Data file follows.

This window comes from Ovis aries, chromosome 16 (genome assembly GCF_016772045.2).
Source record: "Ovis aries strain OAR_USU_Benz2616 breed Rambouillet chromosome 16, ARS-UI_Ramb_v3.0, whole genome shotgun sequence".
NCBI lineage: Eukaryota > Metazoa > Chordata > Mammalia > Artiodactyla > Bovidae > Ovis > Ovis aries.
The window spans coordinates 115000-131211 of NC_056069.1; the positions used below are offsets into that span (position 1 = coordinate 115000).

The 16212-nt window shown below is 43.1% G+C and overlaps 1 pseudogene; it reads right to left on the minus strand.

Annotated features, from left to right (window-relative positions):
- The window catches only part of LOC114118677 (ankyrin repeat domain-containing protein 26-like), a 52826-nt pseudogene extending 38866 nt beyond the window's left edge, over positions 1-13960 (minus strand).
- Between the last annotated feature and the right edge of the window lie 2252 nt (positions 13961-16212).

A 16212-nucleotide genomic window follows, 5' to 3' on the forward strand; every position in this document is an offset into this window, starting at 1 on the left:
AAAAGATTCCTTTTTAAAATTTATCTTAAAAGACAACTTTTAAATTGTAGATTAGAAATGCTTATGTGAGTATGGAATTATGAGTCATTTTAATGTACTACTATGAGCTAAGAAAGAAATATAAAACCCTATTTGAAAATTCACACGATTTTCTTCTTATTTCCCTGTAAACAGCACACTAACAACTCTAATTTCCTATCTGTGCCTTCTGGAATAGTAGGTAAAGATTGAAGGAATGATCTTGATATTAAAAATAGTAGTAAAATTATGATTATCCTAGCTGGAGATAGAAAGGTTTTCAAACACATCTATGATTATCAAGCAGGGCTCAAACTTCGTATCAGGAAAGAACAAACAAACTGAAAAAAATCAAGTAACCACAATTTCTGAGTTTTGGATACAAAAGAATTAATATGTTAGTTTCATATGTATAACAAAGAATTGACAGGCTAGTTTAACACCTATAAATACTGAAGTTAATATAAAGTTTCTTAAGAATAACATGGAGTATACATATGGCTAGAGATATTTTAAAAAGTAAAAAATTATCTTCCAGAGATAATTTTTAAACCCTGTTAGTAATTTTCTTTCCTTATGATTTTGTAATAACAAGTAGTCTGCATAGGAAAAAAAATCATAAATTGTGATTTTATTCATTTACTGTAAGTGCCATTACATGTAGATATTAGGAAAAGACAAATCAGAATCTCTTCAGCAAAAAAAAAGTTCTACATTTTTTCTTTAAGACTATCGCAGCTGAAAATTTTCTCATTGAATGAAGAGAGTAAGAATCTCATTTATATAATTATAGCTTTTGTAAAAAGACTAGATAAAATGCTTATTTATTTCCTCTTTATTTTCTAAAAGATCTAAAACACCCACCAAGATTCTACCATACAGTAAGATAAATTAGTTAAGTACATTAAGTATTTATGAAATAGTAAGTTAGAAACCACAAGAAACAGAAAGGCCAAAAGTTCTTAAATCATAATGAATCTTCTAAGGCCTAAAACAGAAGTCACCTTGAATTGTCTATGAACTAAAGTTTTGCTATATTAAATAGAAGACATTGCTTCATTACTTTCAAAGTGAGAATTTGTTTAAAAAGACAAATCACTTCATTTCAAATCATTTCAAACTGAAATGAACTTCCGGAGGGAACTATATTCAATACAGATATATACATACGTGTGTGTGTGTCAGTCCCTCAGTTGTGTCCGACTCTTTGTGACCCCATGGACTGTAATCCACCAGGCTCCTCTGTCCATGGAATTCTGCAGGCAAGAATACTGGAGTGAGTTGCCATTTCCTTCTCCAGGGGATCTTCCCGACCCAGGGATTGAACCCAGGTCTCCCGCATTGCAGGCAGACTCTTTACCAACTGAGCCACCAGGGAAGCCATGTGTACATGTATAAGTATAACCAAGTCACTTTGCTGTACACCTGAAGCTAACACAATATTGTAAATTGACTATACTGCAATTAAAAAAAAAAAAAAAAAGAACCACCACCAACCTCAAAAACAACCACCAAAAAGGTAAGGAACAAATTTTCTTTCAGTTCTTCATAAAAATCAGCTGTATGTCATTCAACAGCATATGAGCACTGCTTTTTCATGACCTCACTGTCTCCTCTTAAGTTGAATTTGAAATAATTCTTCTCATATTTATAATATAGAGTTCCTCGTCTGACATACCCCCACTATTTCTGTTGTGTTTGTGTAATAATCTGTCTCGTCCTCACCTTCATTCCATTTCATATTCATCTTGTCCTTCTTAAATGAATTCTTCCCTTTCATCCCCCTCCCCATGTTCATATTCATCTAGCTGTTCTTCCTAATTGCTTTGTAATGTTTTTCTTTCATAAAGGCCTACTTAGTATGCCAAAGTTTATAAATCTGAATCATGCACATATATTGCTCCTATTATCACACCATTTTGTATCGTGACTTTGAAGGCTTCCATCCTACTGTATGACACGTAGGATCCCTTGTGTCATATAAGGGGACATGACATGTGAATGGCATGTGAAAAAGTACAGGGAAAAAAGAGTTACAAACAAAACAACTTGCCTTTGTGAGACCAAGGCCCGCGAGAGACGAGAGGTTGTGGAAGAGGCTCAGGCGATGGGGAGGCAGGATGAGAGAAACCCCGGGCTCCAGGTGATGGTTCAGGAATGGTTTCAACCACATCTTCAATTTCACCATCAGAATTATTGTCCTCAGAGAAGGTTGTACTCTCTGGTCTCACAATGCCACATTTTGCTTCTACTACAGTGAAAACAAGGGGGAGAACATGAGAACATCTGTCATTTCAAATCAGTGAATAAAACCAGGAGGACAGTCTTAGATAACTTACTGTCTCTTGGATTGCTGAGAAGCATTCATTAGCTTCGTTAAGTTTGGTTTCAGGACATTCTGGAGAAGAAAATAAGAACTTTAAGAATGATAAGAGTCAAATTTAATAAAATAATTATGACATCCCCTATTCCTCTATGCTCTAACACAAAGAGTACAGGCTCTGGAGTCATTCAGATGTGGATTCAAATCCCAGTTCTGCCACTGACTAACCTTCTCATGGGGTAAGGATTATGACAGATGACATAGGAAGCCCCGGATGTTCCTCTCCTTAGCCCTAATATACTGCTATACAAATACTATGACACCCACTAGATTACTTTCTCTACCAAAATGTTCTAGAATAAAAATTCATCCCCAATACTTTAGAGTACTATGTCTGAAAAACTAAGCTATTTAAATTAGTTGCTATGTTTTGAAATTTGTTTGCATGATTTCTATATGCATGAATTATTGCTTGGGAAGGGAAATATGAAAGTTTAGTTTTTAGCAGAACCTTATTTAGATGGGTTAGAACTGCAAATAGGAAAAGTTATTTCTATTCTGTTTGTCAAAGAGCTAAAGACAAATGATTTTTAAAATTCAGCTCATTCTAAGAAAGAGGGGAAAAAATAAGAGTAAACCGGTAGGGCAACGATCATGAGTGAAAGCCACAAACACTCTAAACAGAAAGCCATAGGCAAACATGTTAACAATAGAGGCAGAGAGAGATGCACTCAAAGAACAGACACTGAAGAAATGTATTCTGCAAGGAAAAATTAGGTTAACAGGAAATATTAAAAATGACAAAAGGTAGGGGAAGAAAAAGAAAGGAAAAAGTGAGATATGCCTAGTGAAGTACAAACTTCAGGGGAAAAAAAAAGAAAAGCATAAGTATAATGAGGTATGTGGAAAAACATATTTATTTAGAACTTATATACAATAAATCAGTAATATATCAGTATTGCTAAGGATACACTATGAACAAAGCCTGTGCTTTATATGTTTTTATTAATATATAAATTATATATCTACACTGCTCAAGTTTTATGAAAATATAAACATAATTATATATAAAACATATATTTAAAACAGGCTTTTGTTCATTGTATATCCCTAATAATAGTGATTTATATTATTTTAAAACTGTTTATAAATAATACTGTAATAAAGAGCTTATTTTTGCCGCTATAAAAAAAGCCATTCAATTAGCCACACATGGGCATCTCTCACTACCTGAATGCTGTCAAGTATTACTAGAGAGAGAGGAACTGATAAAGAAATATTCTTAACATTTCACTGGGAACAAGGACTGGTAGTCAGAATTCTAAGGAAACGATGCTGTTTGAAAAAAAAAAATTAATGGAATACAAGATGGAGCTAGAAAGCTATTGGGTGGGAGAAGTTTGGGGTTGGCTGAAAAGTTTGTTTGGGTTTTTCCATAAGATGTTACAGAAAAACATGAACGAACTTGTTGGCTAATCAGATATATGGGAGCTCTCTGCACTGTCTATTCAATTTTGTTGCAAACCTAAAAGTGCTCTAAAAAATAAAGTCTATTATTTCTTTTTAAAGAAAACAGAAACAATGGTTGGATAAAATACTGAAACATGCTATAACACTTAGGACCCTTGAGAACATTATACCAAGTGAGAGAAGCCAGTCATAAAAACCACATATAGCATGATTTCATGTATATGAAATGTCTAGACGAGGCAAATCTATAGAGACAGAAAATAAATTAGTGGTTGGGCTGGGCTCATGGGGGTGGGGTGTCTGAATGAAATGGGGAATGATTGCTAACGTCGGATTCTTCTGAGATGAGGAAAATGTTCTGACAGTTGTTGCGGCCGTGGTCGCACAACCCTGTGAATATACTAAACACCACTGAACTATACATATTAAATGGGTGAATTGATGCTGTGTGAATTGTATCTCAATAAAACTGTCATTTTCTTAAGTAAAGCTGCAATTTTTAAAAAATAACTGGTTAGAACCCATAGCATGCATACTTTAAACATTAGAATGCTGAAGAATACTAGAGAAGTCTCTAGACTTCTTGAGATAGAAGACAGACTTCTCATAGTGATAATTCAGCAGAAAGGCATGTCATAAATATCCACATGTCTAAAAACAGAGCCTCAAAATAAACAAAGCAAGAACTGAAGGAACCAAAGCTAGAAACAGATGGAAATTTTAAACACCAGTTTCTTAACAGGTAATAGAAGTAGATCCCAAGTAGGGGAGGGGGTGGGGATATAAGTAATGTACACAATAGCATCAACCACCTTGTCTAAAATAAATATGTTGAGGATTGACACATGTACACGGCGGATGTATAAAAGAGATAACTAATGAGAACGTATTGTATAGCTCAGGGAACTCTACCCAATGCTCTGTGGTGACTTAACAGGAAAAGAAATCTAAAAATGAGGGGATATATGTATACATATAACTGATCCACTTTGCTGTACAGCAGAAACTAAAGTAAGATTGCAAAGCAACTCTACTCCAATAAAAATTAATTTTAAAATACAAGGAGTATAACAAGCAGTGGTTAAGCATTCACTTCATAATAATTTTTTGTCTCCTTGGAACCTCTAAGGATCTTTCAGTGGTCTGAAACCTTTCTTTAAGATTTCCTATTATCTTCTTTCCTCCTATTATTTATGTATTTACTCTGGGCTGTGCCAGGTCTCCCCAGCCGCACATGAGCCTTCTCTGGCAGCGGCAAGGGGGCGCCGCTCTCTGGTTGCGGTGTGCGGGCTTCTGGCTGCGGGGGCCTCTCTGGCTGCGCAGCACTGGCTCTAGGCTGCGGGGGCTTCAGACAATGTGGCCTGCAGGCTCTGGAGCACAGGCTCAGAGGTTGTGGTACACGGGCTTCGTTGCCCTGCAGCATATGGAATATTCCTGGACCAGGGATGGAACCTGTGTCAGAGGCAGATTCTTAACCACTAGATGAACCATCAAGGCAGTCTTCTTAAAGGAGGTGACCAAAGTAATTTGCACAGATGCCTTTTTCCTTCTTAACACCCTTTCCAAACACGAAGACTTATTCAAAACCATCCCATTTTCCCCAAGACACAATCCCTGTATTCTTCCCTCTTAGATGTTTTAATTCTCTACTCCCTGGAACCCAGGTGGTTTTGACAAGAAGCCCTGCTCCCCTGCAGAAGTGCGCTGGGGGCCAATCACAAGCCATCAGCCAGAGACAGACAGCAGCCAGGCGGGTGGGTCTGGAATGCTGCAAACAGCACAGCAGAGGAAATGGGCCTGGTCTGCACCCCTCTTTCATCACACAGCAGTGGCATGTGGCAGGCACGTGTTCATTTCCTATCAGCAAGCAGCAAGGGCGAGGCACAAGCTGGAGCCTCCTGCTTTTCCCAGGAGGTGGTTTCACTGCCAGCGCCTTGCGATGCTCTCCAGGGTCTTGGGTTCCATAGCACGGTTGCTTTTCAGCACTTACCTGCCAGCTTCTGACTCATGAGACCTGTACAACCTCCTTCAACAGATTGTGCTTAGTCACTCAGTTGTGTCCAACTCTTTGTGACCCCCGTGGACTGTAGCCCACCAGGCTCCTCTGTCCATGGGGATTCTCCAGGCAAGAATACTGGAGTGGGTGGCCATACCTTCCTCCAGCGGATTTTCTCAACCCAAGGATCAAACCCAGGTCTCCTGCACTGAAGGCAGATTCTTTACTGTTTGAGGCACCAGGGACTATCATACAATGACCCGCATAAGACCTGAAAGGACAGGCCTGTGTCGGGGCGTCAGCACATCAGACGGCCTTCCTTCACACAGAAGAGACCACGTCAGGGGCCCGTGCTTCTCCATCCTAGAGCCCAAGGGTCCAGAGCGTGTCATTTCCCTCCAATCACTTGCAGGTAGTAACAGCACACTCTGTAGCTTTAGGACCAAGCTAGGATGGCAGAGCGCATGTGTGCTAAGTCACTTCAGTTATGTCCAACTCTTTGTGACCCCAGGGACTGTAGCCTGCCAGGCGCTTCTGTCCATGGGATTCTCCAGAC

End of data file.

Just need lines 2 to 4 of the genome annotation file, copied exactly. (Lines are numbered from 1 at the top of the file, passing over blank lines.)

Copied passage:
Source record: "Ovis aries strain OAR_USU_Benz2616 breed Rambouillet chromosome 16, ARS-UI_Ramb_v3.0, whole genome shotgun sequence".
NCBI lineage: Eukaryota > Metazoa > Chordata > Mammalia > Artiodactyla > Bovidae > Ovis > Ovis aries.
The window spans coordinates 115000-131211 of NC_056069.1; the positions used below are offsets into that span (position 1 = coordinate 115000).